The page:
Percival’s Planet centers on the 1930 discovery of the elusive “Planet X,” a planet long suspected to exist, but one very difficult to photograph using the technology of the day. “Planet X” would come to be known as Pluto, and the Kansas farm boy who discovered it would gain worldwide fame for finally locating it. Ironically, Pluto would go on to lose its status as a planet in late 2006 when the definition of “planet” was officially written and Pluto failed to meet the new standard.
In reality, however, Percival’s Planet is about much more than the discovery of Pluto. Michael Byers does center his story on young Clyde Tombaugh, the ultimate discoverer of the new planet, but he uses several interesting side plots to develop the other characters that will find themselves in Flagstaff when Clyde finds success there. These characters include Alan Barber and Dick Morrow, two young men who precede Clyde’s arrival at the Lowell Observatory, and Florence, the girl both men fall in love with; Edward Howe, a retired boxer that falls in love with his mentally ill secretary; Felix Duprie and his mother, wealthy Easterners that move to Arizona in search of dinosaur bones; and the eccentric widow of Percival Lowell, founder of the observatory, and a man who spent much of his life in search of Planet X.
Byers spends a good bit of time (and numerous pages) developing each of his subplots and supporting characters, something he can afford to do in a novel of more than 400 pages. The reader comes to know most of the main characters in their more natural habitats prior to their arrival in Flagstaff for purposes of their own. Despite their varied backgrounds, and individual pursuits, Byers builds a web in which these characters plausibly interact with each other to a degree that makes Pluto’s discovery read almost an afterthought. When, near the end of the book, the planet is finally discovered, in fact, it is somewhat a letdown because the reader’s anticipation of the event is sure to exceed the impact of the author’s description of the discovery’s aftermath.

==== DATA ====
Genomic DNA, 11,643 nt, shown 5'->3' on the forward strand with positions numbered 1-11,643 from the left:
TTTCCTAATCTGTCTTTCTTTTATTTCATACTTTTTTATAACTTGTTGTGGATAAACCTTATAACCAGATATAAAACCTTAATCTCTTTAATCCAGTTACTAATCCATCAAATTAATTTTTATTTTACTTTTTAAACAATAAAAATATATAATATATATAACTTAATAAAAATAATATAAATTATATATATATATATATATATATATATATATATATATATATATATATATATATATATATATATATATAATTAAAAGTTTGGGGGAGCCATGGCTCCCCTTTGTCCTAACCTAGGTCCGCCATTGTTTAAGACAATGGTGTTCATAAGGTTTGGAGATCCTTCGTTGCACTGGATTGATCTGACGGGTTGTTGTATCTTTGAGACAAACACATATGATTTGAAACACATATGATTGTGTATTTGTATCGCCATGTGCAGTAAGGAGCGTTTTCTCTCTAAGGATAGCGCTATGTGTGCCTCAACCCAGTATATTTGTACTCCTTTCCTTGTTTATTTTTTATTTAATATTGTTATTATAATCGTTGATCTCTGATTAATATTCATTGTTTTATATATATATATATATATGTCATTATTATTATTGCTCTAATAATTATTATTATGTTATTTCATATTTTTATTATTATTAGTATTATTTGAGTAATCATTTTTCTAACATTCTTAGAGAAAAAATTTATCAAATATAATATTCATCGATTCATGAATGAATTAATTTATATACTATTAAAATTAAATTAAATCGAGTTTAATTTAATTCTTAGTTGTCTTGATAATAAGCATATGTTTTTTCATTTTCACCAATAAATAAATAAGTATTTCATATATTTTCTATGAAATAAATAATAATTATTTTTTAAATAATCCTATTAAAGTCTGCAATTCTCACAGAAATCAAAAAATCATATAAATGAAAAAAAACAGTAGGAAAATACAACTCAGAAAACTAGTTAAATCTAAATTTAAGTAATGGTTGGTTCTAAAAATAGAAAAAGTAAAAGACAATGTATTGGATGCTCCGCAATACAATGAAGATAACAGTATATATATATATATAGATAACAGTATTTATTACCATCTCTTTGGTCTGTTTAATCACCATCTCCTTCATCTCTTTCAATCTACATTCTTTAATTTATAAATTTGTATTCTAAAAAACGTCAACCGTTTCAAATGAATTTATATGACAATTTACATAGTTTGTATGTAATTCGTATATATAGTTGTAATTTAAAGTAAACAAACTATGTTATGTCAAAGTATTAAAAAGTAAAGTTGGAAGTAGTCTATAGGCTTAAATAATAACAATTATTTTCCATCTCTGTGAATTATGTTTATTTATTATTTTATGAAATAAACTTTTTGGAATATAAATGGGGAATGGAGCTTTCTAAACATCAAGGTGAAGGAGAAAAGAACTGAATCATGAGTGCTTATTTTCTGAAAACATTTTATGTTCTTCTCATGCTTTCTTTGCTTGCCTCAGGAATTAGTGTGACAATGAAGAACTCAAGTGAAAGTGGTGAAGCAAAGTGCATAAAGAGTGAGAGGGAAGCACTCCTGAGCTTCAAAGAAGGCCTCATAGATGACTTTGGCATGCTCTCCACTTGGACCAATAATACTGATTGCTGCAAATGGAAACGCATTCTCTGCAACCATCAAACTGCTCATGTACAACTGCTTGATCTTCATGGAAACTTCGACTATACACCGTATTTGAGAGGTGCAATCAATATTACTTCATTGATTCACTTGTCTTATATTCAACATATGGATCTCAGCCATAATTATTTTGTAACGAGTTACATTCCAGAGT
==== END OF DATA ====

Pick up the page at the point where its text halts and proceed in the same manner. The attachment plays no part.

Clyde Tombaugh’s personal story is an amazing one in itself. Clyde, son of a tenant farmer, had a keen interest in telescopes, even to manufacturing fine lenses of his own on the farm, but he could not afford to go to college after finishing high school. A chance letter would bring him to the attention of the Lowell Observatory director at precisely the moment a staff opening unexpectedly occurred and, much to his surprise, Clyde would be invited to fill that opening. And after receiving minimal on-the-job training on the observatory’s equipment, the young man barely out of high school virtually would be left on his own to search for the mysterious Planet X.
Percival’s Planet is an interesting peek at Depression era America and an assortment of characters trying to find their place in society just when times were becoming difficult - and it offers an intriguing look at the discovery of the used-to-be planet, Pluto. For all that, it does not work quite as well as it should because so many of the novel’s characters cross the line from believable into unbelievable, making it difficult for the reader to lose himself in the story being told.